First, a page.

Mt Roskill is one of the better suburbs in Auckland. Drawn by top quality schooling and a highly eclectic environment, an increasing number of educated Indians are beginning to settle here. If there is one place in New Zealand that is likely to develop a Little India, it is going to be Mt Roskill.
However, going by the state of New Zealand race relations of late, that development has been postponed well into the distant future.
It was late last year that Mt Roskill resident Ambrish Gupta painted a huge swastika on the roof of his house as a sign of religious devotion. But weeks later, the sign had become the focus of virulent attacks in the media, surprising the genial Gupta, who is shocked by the bitter remarks directed at him.
|The swastika had become the focus of virulent attacks in the New Zealand media, surprising the genial Gupta, who was shocked by the bitter remarks directed at him
Many of the protestors were Gupta’s neighbours. “The symbol is distasteful. It’s not necessary, it’s actually stupid. It’s insulting to the neighbours,” said one man who didn’t want to be named.
But Gupta says when he painted the symbol, he didn’t mean to offend anyone. He painted it on his roof as a symbol of protection for his family and house. He says he had no idea it had another meaning in western culture – as the mark of the Nazi regime – when he painted it. “If I had known, I probably wouldn’t have done it,” he says.
Another neighbour, whose house gave her a direct view of Mr Gupta’s roof, says she didn’t particularly like it. “When it first went up, I thought it was an insult.”
Mr Roskill resident Lindsay Johnston noticed the painting on the roof in April. He says he was horrified. “I found it very offensive.” Johnston was worried it would be visible to traffic when the new expressway is built through the area. “People would be driving along wondering what kind of a country this is,” he says.
The story attracted over 200 comments when it appeared on the national news website Stuff. People were divided over issue, with some saying Gupta should leave it or lump it. “It’s simple, he’s not in India, he’s in New Zealand. In New Zealand this is offensive. Get rid of it,” said one.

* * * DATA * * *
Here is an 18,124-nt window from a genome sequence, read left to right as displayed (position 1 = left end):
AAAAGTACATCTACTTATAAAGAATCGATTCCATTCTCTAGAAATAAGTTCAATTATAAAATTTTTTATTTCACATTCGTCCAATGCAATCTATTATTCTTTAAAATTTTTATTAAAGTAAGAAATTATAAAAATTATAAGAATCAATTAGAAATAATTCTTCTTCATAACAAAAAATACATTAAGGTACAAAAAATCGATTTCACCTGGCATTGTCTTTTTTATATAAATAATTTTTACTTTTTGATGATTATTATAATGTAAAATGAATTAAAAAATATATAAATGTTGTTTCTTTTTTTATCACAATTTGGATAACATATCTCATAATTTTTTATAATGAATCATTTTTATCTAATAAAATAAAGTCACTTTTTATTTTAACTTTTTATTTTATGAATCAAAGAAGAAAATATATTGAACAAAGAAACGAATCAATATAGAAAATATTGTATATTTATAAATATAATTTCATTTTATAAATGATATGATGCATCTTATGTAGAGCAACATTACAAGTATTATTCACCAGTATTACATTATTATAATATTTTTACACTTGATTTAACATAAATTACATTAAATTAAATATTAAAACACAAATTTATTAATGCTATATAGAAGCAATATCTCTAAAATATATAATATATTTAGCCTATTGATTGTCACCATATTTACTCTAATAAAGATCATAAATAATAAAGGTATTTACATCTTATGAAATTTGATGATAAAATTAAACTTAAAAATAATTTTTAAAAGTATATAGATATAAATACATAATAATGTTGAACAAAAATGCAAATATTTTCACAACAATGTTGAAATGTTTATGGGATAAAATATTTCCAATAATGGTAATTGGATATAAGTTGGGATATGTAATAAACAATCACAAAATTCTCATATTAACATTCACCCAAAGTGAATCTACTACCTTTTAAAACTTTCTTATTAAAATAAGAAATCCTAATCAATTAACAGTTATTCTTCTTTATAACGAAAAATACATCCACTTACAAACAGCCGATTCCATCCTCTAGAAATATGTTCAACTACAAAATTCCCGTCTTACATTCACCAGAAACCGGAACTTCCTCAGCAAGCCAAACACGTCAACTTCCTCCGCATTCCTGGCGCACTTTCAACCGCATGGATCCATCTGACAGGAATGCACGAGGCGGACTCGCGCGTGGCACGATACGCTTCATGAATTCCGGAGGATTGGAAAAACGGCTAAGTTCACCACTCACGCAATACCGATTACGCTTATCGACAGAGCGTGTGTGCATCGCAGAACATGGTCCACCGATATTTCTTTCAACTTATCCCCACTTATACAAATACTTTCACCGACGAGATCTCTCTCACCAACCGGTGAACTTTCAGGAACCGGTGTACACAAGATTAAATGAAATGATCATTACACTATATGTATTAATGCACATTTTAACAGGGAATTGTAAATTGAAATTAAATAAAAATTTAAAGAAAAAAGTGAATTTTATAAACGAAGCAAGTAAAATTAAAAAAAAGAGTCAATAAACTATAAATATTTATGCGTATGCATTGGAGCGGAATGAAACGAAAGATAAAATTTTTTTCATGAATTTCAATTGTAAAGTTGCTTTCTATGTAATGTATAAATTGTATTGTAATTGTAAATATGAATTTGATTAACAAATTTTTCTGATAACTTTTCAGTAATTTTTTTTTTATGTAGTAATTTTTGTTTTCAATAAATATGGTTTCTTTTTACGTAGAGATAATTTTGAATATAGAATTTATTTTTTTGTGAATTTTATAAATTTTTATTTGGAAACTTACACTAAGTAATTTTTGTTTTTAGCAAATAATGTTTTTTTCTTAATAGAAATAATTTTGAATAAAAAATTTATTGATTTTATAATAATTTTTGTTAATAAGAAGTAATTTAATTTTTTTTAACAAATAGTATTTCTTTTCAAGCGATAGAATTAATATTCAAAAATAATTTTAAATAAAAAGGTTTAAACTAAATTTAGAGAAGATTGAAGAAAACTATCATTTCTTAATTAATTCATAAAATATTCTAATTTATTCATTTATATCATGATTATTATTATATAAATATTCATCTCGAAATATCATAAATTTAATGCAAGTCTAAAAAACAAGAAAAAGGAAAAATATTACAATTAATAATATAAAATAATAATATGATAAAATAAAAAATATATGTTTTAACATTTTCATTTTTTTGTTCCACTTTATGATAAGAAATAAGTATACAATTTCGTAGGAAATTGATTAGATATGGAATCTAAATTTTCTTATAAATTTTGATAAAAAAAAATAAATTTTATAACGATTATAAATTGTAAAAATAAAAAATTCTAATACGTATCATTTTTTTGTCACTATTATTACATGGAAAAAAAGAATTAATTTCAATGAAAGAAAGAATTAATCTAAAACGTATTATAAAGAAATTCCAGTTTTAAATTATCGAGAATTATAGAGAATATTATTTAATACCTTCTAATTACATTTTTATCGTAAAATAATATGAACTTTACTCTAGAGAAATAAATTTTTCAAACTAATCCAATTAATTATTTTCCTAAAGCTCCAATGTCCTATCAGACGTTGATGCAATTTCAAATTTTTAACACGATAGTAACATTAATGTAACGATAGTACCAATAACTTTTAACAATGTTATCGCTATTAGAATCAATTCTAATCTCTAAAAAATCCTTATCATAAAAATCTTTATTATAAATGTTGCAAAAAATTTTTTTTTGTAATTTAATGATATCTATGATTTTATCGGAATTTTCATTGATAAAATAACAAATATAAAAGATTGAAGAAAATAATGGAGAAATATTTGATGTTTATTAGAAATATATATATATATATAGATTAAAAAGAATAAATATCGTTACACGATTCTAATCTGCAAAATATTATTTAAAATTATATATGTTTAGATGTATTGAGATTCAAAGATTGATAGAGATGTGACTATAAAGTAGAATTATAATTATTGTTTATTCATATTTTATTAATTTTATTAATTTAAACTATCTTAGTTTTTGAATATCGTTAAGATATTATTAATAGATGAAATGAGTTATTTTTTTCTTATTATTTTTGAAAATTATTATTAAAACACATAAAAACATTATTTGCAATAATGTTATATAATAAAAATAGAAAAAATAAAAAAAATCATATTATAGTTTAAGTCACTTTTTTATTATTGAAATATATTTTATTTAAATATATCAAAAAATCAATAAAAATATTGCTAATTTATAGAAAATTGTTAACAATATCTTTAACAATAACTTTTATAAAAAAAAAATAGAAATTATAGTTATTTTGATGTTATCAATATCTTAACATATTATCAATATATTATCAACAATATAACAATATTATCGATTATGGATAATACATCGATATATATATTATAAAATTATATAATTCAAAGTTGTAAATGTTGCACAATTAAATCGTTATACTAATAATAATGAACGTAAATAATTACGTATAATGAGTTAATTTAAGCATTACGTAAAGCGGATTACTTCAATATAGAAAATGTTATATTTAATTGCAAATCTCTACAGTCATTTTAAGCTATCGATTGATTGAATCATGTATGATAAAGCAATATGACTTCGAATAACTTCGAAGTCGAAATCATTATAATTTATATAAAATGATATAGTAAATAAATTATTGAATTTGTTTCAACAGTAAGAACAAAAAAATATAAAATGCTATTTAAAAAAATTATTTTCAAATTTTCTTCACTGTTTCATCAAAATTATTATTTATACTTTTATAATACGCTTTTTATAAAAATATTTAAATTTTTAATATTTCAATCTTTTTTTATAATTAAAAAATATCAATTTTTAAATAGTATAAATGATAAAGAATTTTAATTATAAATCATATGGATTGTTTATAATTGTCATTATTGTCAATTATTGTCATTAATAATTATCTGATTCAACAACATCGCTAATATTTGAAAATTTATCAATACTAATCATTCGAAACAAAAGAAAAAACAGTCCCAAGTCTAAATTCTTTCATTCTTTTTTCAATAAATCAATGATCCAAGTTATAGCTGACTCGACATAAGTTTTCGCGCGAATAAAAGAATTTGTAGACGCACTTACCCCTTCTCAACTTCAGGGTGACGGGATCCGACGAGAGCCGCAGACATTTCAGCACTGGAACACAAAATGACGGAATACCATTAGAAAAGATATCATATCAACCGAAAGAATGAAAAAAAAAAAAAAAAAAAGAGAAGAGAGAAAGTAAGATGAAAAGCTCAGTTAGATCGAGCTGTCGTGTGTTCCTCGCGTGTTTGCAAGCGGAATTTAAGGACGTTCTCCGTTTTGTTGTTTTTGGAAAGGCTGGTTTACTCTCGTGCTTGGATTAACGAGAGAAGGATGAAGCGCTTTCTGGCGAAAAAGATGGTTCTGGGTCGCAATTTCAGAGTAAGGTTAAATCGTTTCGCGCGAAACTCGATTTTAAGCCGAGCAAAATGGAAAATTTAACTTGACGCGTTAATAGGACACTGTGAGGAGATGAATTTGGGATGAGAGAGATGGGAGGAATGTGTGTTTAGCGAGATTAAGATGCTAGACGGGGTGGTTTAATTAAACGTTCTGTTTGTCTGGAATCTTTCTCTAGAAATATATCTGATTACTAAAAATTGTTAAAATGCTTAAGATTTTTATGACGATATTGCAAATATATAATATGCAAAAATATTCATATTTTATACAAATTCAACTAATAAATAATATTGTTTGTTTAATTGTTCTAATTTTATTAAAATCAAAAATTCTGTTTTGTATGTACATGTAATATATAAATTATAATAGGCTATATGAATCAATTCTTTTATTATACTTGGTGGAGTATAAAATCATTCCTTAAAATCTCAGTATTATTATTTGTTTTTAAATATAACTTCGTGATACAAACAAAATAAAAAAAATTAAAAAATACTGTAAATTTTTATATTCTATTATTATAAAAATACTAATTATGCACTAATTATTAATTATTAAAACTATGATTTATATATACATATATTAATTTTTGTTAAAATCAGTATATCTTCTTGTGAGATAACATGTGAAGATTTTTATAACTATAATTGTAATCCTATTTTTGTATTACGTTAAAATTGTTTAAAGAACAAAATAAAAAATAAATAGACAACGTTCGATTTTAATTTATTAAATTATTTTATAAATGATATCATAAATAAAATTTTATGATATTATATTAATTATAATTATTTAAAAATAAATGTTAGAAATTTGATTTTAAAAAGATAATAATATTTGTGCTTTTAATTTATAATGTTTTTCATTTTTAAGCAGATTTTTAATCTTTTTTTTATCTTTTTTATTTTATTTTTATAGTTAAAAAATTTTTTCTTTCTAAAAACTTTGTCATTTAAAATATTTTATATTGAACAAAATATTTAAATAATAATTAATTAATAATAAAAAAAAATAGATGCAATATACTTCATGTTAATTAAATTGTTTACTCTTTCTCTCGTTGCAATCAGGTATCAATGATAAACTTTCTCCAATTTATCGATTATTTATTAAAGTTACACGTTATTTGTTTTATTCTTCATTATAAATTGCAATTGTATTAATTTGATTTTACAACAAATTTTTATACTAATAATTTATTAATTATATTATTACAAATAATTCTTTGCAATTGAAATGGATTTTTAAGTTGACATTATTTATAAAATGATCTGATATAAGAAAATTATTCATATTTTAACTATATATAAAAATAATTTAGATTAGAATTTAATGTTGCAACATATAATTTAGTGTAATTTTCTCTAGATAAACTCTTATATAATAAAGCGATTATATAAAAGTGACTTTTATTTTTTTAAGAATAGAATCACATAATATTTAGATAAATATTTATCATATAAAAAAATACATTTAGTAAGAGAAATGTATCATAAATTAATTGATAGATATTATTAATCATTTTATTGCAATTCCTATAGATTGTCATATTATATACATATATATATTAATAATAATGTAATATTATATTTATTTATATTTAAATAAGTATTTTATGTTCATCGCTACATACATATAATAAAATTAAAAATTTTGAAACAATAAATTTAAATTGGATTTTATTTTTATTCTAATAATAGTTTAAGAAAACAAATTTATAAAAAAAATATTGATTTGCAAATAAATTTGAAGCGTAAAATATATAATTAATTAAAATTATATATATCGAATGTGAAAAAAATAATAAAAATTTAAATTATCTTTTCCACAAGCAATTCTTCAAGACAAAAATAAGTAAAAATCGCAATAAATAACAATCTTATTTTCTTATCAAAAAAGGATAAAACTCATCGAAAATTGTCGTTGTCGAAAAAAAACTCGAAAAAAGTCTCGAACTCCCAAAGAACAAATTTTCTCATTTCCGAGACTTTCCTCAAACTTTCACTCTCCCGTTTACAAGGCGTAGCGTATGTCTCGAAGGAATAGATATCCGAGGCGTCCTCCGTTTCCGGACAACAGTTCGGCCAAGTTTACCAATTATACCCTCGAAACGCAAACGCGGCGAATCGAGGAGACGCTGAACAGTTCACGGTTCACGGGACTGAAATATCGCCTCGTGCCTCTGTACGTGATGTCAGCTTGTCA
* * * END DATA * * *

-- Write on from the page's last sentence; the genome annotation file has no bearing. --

Aucklander Vipul Patel says he’s shocked by the outbursts from the average person on the street. “I’m horrified that one of our most revered symbols is considered offensive. I hope the ongoing debate will enlighten New Zealanders so the symbol is recognised positively,” says Patel.
Not likely. One caller to a radio talk show said: “Did this guy live in a toilet all his life? Doesn’t he know about the swastika’s connection to Hitler, against whom so many New Zealanders died fighting in WW II.”
As the protests grew shriller, senior national politicians got into the act. Mt Roskill MP and defence minister Phil Goff visited the Guptas following a formal complaint. “We spoke to the owners of the house who are very decent people and who were most concerned that the emblem had been misinterpreted,” said Goff.
“Far from being a white power group identifying with the policies of Hitler, the family’s beliefs are in fact the opposite,” he assured
The pressure tactics had the desired effect. In May this year, Gupta removed the sign, saying, “At least people here have come to know the swastika signifies something different, positive in Indian culture. But to keep people happy, better to get rid of it.”
Gupta may have given in, but Indians in New Zealand won’t be forgetting the snub for a very long time.